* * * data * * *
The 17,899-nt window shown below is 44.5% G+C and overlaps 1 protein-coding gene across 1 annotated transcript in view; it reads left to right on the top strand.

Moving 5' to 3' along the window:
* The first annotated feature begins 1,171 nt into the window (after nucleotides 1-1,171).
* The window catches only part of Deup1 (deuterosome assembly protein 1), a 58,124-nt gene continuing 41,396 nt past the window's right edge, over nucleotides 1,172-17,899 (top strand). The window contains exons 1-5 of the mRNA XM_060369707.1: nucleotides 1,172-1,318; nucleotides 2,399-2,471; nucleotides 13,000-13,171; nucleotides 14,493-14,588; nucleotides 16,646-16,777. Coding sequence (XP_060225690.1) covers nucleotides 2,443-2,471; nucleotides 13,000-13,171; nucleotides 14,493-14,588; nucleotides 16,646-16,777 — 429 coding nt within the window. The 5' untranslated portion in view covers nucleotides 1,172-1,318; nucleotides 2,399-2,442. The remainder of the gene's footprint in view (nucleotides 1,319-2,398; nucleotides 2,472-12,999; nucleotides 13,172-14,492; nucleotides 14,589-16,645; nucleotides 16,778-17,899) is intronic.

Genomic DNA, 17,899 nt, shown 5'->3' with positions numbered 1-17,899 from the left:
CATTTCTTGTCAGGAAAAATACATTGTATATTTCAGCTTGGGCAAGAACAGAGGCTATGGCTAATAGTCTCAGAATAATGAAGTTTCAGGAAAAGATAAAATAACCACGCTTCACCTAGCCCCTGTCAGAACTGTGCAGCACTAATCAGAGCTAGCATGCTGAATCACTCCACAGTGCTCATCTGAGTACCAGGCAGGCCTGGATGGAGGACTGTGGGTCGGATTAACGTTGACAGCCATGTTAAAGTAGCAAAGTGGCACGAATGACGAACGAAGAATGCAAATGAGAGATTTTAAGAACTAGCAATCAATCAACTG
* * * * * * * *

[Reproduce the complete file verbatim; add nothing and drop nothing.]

The 17,899-nt window shown below is 44.5% G+C and overlaps 1 protein-coding gene across 1 annotated transcript in view; it reads left to right on the top strand.

Moving 5' to 3' along the window:
* The first annotated feature begins 1,171 nt into the window (after nucleotides 1-1,171).
* The window catches only part of Deup1 (deuterosome assembly protein 1), a 58,124-nt gene continuing 41,396 nt past the window's right edge, over nucleotides 1,172-17,899 (top strand). The window contains exons 1-5 of the mRNA XM_060369707.1: nucleotides 1,172-1,318; nucleotides 2,399-2,471; nucleotides 13,000-13,171; nucleotides 14,493-14,588; nucleotides 16,646-16,777. Coding sequence (XP_060225690.1) covers nucleotides 2,443-2,471; nucleotides 13,000-13,171; nucleotides 14,493-14,588; nucleotides 16,646-16,777 — 429 coding nt within the window. The 5' untranslated portion in view covers nucleotides 1,172-1,318; nucleotides 2,399-2,442. The remainder of the gene's footprint in view (nucleotides 1,319-2,398; nucleotides 2,472-12,999; nucleotides 13,172-14,492; nucleotides 14,589-16,645; nucleotides 16,778-17,899) is intronic.

Genomic DNA, 17,899 nt, shown 5'->3' with positions numbered 1-17,899 from the left:
CATTTCTTGTCAGGAAAAATACATTGTATATTTCAGCTTGGGCAAGAACAGAGGCTATGGCTAATAGTCTCAGAATAATGAAGTTTCAGGAAAAGATAAAATAACCACGCTTCACCTAGCCCCTGTCAGAACTGTGCAGCACTAATCAGAGCTAGCATGCTGAATCACTCCACAGTGCTCATCTGAGTACCAGGCAGGCCTGGATGGAGGACTGTGGGTCGGATTAACGTTGACAGCCATGTTAAAGTAGCAAAGTGGCACGAATGACGAACGAAGAATGCAAATGAGAGATTTTAAGAACTAGCAATCAATCAACTG